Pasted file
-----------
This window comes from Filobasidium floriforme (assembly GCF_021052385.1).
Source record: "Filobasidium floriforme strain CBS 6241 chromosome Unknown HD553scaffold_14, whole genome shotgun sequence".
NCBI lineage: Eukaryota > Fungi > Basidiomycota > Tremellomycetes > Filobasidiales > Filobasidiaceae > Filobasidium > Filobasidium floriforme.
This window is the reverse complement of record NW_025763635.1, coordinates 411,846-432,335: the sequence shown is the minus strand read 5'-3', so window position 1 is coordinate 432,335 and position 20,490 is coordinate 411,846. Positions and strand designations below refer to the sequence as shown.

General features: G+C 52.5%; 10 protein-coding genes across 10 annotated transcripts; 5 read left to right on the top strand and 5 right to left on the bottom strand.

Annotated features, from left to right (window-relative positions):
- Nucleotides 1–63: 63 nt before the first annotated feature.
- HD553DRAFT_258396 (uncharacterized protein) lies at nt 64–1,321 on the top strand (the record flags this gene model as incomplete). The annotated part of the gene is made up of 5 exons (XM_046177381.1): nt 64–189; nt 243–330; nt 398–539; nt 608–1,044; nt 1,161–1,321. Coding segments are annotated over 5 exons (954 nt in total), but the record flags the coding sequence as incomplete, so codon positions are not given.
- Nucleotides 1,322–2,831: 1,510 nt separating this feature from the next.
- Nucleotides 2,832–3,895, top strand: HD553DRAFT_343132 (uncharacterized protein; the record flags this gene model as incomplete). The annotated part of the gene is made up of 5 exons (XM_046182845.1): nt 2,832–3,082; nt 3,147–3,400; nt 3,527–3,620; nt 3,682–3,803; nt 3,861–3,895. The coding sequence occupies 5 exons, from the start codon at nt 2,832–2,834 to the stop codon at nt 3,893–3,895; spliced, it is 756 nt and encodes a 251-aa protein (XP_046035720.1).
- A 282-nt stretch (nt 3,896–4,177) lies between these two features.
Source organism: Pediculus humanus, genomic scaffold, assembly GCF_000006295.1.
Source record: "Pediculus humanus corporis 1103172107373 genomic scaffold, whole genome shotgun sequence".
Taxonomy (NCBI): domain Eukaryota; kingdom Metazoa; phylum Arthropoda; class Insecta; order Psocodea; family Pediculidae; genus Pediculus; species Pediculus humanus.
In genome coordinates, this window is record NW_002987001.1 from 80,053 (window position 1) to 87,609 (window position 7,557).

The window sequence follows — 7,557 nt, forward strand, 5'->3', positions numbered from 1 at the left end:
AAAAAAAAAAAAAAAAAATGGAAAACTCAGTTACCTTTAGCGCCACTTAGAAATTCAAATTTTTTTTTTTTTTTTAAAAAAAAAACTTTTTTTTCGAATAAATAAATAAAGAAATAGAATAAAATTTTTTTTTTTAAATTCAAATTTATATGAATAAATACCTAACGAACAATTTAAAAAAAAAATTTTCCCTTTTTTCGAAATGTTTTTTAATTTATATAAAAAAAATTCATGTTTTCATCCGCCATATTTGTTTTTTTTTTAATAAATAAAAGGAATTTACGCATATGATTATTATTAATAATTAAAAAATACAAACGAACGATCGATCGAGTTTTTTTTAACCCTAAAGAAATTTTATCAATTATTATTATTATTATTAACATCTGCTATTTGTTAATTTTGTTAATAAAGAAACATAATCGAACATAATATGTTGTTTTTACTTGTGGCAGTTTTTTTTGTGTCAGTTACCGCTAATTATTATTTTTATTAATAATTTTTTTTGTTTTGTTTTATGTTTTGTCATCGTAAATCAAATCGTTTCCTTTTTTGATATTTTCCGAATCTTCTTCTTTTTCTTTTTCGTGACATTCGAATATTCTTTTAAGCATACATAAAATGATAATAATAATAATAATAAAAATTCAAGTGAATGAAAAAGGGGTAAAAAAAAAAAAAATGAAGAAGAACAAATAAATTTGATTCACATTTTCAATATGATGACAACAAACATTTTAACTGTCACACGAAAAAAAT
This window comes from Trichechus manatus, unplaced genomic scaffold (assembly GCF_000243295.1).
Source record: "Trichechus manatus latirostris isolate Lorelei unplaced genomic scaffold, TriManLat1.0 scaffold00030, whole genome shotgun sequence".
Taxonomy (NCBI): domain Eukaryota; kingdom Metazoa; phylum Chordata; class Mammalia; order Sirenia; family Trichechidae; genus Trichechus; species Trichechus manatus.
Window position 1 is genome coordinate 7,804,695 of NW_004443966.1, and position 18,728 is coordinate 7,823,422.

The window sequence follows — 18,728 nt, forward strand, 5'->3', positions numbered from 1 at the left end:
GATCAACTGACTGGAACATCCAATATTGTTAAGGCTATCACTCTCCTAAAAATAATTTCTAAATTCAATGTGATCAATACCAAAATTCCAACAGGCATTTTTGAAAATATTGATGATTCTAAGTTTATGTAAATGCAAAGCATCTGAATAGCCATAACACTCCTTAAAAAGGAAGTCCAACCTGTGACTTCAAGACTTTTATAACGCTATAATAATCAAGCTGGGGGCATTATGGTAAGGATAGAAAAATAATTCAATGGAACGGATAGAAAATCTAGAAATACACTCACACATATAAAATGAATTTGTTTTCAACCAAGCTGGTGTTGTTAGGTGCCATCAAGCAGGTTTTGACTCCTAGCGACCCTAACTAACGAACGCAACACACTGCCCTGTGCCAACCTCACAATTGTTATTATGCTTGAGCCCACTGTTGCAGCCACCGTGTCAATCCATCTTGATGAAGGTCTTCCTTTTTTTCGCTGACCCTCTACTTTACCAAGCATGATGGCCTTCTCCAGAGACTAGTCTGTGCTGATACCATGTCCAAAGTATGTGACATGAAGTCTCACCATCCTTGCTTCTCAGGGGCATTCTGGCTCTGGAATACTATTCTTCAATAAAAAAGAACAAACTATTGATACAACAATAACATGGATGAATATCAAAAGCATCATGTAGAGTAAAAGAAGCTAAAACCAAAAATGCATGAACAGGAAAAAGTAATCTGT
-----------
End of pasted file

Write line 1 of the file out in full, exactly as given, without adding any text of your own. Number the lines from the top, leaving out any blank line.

This window comes from Filobasidium floriforme (assembly GCF_021052385.1).